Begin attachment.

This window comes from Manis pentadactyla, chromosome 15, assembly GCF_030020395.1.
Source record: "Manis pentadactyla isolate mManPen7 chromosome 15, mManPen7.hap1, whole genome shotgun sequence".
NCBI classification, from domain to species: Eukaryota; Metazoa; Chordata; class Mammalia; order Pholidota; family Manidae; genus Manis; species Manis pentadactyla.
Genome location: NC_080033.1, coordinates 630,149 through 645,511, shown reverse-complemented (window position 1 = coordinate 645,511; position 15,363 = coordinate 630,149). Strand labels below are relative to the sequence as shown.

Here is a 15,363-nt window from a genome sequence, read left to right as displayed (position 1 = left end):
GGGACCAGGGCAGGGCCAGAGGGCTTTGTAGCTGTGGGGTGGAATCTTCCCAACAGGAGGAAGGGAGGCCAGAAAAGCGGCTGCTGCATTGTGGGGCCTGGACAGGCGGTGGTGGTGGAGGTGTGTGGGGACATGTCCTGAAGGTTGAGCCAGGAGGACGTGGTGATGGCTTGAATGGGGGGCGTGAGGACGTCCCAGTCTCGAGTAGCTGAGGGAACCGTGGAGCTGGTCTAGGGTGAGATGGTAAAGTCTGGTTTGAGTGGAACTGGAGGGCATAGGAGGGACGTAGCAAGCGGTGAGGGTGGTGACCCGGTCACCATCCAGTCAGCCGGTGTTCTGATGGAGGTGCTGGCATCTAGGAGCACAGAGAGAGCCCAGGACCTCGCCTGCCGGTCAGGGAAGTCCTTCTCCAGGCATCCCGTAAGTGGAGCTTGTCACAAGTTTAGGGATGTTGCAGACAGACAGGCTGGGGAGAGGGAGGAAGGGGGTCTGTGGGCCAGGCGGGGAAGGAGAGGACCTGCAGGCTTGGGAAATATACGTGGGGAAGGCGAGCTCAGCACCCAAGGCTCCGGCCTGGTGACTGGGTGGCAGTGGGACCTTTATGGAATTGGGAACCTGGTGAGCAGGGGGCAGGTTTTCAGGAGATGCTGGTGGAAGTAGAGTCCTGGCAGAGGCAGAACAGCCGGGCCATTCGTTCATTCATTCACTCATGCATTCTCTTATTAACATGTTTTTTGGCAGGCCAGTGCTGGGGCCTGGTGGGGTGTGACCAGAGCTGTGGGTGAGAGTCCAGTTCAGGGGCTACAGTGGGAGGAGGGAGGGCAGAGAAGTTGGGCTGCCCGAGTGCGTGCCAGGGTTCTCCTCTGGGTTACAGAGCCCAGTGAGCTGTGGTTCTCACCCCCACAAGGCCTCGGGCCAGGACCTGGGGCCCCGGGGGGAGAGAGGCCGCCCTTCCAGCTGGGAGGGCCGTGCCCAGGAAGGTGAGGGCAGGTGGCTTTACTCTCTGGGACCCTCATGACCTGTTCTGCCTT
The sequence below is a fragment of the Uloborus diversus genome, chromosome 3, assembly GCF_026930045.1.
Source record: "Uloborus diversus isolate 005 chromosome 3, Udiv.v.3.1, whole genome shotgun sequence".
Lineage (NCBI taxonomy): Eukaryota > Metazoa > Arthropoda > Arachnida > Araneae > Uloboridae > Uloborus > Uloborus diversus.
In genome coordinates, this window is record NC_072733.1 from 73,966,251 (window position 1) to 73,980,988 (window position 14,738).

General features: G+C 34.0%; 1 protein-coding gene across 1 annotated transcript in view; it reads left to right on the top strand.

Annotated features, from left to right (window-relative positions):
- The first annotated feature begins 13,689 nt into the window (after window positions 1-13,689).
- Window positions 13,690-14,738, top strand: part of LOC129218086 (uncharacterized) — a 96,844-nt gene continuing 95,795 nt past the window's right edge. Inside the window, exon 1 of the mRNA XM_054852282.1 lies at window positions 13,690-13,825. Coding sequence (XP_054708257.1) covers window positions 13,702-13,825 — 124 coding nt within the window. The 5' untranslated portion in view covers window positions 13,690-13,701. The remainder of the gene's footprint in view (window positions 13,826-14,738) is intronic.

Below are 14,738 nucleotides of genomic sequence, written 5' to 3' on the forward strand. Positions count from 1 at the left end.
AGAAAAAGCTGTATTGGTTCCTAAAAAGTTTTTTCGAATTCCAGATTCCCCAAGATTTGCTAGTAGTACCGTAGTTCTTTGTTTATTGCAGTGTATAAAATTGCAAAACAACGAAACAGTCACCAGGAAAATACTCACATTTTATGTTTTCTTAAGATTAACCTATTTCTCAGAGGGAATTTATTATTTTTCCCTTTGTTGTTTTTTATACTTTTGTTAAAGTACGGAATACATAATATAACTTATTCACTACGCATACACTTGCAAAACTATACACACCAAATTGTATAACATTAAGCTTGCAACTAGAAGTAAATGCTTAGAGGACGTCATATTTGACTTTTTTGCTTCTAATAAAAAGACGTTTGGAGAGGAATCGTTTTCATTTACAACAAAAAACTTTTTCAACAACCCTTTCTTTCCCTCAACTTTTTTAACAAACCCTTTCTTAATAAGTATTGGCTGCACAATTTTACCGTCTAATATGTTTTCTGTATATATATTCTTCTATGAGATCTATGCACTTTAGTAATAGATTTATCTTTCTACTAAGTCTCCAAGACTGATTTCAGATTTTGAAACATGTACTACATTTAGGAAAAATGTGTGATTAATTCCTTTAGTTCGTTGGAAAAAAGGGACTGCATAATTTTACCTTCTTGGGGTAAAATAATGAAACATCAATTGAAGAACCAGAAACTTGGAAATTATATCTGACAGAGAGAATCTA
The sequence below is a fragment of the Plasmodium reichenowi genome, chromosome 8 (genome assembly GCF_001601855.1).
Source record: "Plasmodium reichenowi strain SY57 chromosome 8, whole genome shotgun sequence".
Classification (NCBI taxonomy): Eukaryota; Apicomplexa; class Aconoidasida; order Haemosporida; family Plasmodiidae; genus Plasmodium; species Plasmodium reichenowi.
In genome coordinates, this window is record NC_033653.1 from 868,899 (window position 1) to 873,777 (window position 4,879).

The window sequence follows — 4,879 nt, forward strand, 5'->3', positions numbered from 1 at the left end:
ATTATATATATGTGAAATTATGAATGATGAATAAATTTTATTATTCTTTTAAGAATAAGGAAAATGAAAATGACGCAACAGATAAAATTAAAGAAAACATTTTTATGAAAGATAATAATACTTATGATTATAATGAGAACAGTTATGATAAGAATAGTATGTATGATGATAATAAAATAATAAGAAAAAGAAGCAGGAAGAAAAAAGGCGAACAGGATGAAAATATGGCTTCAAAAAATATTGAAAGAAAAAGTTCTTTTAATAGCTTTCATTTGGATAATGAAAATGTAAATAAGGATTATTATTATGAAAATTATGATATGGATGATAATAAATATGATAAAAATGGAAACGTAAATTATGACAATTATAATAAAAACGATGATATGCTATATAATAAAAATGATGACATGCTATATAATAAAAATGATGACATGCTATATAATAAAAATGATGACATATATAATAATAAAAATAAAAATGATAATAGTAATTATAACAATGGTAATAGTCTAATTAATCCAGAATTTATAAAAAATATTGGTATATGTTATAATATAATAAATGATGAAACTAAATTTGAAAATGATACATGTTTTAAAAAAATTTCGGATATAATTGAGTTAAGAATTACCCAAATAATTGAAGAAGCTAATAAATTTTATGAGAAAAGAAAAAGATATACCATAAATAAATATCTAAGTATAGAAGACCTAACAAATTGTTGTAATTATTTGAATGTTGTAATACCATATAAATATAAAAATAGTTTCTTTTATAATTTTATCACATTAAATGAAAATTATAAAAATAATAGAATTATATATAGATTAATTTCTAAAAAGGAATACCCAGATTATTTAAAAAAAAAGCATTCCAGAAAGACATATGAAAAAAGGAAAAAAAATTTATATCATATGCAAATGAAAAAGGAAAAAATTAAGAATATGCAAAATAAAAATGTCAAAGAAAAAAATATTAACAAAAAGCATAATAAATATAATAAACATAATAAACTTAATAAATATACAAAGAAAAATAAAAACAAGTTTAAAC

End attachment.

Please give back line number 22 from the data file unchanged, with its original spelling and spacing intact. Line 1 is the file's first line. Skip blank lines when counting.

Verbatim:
ATTATATATATGTGAAATTATGAATGATGAATAAATTTTATTATTCTTTTAAGAATAAGGAAAATGAAAATGACGCAACAGATAAAATTAAAGAAAACATTTTTATGAAAGATAATAATACTTATGATTATAATGAGAACAGTTATGATAAGAATAGTATGTATGATGATAATAAAATAATAAGAAAAAGAAGCAGGAAGAAAAAAGGCGAACAGGATGAAAATATGGCTTCAAAAAATATTGAAAGAAAAAGTTCTTTTAATAGCTTTCATTTGGATAATGAAAATGTAAATAAGGATTATTATTATGAAAATTATGATATGGATGATAATAAATATGATAAAAATGGAAACGTAAATTATGACAATTATAATAAAAACGATGATATGCTATATAATAAAAATGATGACATGCTATATAATAAAAATGATGACATGCTATATAATAAAAATGATGACATATATAATAATAAAAATAAAAATGATAATAGTAATTATAACAATGGTAATAGTCTAATTAATCCAGAATTTATAAAAAATATTGGTATATGTTATAATATAATAAATGATGAAACTAAATTTGAAAATGATACATGTTTTAAAAAAATTTCGGATATAATTGAGTTAAGAATTACCCAAATAATTGAAGAAGCTAATAAATTTTATGAGAAAAGAAAAAGATATACCATAAATAAATATCTAAGTATAGAAGACCTAACAAATTGTTGTAATTATTTGAATGTTGTAATACCATATAAATATAAAAATAGTTTCTTTTATAATTTTATCACATTAAATGAAAATTATAAAAATAATAGAATTATATATAGATTAATTTCTAAAAAGGAATACCCAGATTATTTAAAAAAAAAGCATTCCAGAAAGACATATGAAAAAAGGAAAAAAAATTTATATCATATGCAAATGAAAAAGGAAAAAATTAAGAATATGCAAAATAAAAATGTCAAAGAAAAAAATATTAACAAAAAGCATAATAAATATAATAAACATAATAAACTTAATAAATATACAAAGAAAAATAAAAACAAGTTTAAAC